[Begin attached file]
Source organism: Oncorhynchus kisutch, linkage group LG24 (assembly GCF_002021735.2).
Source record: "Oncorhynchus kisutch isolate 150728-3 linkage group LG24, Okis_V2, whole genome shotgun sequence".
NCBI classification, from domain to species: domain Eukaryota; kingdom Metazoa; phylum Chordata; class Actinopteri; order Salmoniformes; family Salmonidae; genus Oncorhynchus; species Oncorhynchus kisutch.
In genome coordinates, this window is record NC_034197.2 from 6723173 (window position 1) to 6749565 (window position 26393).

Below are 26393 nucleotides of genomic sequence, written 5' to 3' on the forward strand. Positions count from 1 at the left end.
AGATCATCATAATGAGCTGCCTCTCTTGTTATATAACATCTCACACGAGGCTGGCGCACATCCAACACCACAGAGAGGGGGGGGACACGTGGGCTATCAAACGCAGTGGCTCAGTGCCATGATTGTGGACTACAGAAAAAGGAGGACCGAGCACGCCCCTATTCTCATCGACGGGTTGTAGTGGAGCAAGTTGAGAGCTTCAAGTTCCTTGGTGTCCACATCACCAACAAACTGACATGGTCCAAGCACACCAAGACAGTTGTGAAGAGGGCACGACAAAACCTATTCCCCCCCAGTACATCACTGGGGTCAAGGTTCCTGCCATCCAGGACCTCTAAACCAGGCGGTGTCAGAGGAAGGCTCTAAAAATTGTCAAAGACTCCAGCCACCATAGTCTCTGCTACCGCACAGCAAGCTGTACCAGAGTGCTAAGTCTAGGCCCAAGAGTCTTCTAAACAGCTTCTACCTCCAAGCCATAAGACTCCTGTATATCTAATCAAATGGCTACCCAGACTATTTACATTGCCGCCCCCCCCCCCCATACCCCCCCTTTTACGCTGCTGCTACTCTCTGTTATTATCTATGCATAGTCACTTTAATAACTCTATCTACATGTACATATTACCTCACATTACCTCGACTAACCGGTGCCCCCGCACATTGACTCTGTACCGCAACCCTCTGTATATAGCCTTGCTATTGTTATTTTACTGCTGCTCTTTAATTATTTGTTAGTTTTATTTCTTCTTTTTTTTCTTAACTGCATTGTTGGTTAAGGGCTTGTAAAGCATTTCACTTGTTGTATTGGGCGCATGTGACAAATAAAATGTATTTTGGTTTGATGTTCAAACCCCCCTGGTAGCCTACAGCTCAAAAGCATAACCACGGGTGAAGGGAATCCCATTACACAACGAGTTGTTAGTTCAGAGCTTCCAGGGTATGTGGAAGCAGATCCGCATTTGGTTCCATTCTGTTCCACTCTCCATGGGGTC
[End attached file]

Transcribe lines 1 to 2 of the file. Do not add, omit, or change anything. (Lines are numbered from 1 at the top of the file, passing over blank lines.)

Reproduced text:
Source organism: Oncorhynchus kisutch, linkage group LG24 (assembly GCF_002021735.2).
Source record: "Oncorhynchus kisutch isolate 150728-3 linkage group LG24, Okis_V2, whole genome shotgun sequence".